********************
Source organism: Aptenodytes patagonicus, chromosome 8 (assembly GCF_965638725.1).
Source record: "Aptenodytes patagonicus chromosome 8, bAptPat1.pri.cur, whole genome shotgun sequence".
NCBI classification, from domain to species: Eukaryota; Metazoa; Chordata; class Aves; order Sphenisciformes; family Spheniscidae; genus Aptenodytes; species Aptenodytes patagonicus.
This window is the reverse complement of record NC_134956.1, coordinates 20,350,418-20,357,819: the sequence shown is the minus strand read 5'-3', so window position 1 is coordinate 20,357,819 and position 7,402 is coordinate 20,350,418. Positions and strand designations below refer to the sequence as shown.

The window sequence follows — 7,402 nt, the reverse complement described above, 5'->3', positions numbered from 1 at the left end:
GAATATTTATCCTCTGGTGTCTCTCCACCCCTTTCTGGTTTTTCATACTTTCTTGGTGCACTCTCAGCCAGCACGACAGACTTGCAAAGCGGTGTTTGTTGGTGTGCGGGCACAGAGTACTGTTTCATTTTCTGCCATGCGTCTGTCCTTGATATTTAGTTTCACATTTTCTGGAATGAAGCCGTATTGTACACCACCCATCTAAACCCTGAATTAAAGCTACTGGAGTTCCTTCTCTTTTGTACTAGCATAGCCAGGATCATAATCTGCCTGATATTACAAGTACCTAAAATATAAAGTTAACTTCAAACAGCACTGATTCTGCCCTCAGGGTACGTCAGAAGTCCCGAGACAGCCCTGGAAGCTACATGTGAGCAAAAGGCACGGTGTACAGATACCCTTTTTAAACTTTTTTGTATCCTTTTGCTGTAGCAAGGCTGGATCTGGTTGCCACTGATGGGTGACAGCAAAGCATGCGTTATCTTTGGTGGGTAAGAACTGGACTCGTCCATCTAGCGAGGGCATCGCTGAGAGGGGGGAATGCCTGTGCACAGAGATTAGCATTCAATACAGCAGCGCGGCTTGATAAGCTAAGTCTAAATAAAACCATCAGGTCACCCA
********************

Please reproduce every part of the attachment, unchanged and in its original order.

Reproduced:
Source organism: Aptenodytes patagonicus, chromosome 8 (assembly GCF_965638725.1).
Source record: "Aptenodytes patagonicus chromosome 8, bAptPat1.pri.cur, whole genome shotgun sequence".
NCBI classification, from domain to species: Eukaryota; Metazoa; Chordata; class Aves; order Sphenisciformes; family Spheniscidae; genus Aptenodytes; species Aptenodytes patagonicus.
This window is the reverse complement of record NC_134956.1, coordinates 20,350,418-20,357,819: the sequence shown is the minus strand read 5'-3', so window position 1 is coordinate 20,357,819 and position 7,402 is coordinate 20,350,418. Positions and strand designations below refer to the sequence as shown.

The window sequence follows — 7,402 nt, the reverse complement described above, 5'->3', positions numbered from 1 at the left end:
GAATATTTATCCTCTGGTGTCTCTCCACCCCTTTCTGGTTTTTCATACTTTCTTGGTGCACTCTCAGCCAGCACGACAGACTTGCAAAGCGGTGTTTGTTGGTGTGCGGGCACAGAGTACTGTTTCATTTTCTGCCATGCGTCTGTCCTTGATATTTAGTTTCACATTTTCTGGAATGAAGCCGTATTGTACACCACCCATCTAAACCCTGAATTAAAGCTACTGGAGTTCCTTCTCTTTTGTACTAGCATAGCCAGGATCATAATCTGCCTGATATTACAAGTACCTAAAATATAAAGTTAACTTCAAACAGCACTGATTCTGCCCTCAGGGTACGTCAGAAGTCCCGAGACAGCCCTGGAAGCTACATGTGAGCAAAAGGCACGGTGTACAGATACCCTTTTTAAACTTTTTTGTATCCTTTTGCTGTAGCAAGGCTGGATCTGGTTGCCACTGATGGGTGACAGCAAAGCATGCGTTATCTTTGGTGGGTAAGAACTGGACTCGTCCATCTAGCGAGGGCATCGCTGAGAGGGGGGAATGCCTGTGCACAGAGATTAGCATTCAATACAGCAGCGCGGCTTGATAAGCTAAGTCTAAATAAAACCATCAGGTCACCCA